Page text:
Harvey Weinstein’s Rant Before His Sentencing Tells You that He is a Man With No Remorse

Gender

Harvey Weinstein’s Rant Before His Sentencing Tells You that He is a Man With No Remorse

Illustration: Reynold Mascarenhas

“There are so many people, thousands of people who could say great things about me,” said Harvey Weinstein. Now this is not an old remark from the pre-MeToo era that we’ve dug out from our archives. This is something that the media mogul said just minutes before his sentencing on March 11.

On Wednesday, Weinstein spoke in a New York courtroom for about 20 minutes before he was sentenced to prison for 23 years – 20 years for criminal sexual assault and three years for rape. On February 24, he was found guilty of rape and sexual abuse.

You’d think the barrage of accusations which led to a global #MeToo movement would push a man to reflect upon his actions. Though Weinstein did say he had “great remorse” for all the women who testified against him, his final statement portrays him as a man living in denial.

“We are going through this crisis right now in our country. I was the first example, and now there are many men who have been accused of abuse, something I think none of us understood,” he told a courtroom in which his accusers were also present.

At one point, defence lawyer Arthur Aidala tried to stop Harvey Weinstein, but he wouldn’t budge.

Even after his victims Miriam Haleyi and Jessica Mann had given statements in the morning proceedings, Weinstein went on to say that he believed their relationships were “serious friendships”. He addressed Haleyi directly as “Mimi” and went on to say he remembered fond letters and years that were “filled with don’t go on the plane Harv”. He had forced Haleyi to have oral sex with him and it accounted for 20 years of his sentencing.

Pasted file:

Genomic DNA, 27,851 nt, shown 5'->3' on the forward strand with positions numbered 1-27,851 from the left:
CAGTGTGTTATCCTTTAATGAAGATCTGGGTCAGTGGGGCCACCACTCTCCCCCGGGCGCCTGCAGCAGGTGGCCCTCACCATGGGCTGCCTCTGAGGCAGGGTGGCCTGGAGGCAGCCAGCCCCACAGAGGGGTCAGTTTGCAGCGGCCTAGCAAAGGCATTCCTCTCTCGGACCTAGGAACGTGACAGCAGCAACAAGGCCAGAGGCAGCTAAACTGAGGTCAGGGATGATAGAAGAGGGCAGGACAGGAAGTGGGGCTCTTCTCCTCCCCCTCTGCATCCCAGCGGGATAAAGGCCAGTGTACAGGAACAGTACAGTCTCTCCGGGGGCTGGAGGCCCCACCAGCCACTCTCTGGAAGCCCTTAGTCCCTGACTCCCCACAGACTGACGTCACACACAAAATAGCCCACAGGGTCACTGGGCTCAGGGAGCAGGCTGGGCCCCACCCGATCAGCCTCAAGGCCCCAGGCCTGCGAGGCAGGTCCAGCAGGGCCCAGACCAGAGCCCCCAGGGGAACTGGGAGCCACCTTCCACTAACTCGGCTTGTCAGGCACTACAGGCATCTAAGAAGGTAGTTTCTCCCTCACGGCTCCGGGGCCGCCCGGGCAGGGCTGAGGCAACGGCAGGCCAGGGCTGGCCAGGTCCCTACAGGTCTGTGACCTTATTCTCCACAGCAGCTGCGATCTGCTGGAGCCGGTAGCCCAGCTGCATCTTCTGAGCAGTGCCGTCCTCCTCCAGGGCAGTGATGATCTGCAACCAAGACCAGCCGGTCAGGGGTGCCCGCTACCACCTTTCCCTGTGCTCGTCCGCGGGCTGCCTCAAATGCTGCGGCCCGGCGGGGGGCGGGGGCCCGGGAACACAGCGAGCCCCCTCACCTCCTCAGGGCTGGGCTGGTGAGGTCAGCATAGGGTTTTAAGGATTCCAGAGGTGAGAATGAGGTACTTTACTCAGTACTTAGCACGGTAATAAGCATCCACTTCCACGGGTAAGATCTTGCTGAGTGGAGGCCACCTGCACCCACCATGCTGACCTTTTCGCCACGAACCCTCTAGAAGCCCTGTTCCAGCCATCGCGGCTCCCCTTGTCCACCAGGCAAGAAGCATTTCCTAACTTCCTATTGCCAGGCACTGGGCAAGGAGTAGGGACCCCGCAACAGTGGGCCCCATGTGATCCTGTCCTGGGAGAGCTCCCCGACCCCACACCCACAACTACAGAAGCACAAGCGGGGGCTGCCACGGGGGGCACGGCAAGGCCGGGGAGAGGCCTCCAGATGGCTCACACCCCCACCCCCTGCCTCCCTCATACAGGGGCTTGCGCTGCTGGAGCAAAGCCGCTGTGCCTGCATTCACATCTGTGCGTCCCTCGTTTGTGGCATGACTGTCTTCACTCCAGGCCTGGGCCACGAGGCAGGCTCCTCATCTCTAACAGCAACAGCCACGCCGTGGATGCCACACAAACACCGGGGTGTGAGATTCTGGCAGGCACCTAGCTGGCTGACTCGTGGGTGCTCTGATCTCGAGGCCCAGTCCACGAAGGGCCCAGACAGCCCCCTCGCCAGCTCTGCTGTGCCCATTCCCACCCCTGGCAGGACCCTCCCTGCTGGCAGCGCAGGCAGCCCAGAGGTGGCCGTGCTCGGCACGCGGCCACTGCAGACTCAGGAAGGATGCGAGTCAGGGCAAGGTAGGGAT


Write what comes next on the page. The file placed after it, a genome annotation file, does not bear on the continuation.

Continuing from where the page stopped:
The rant was nothing short of bizarre. With zero self-awareness, Weinstein continued, “I had a wonderful time with these people. I’m totally confused, men are confused about all of this issue.” Referring to the #MeToo movement, he said, “I think about the thousands of men and women who are losing due process, and I’m worried about this country.”

At one point, defence lawyer Arthur Aidala tried to stop him, but he wouldn’t budge. He confessed that he went to “extraordinary lengths to hide his extramarital affairs” and regretted that, and that he has had no communication with his children since The New York Times broke the news about his sexual misconduct.

You’d think the barrage of accusations which led to a global #MeToo movement would push a man to reflect upon his actions.

In what seemed like a desperate attempt to gain sympathy (but also a move straight outta the sexual predator’s playbook), he spoke about his charitable work post 9/11 and Hurricane Sandy and the schools that he raised money for. After painting a picture of himself as a powerless victim, Weinstein concluded saying, “I feel remorse for this situation. I feel it deep in my heart. I’m really trying to be a better person.”

Weinstein’s statement is ludicrous, to put it mildly. It gives us the picture of a man who actually has little remorse and who is convinced that it was he who was wronged and victimised by a woke new world. Even while the sentencing should be celebrated – Weinstein received 23 of the 29 years of maximum punishment he could get – it’s a reminder to women all over the world that the fight is far from over.

Yet, the sentencing is historic in many ways. Even as many men accused by multiple waves of #MeToo have resumed lives like nothing happened, the verdict offers some hope that there are consequences to your actions. And no matter how mighty and powerful you might be, you are not untouchable.

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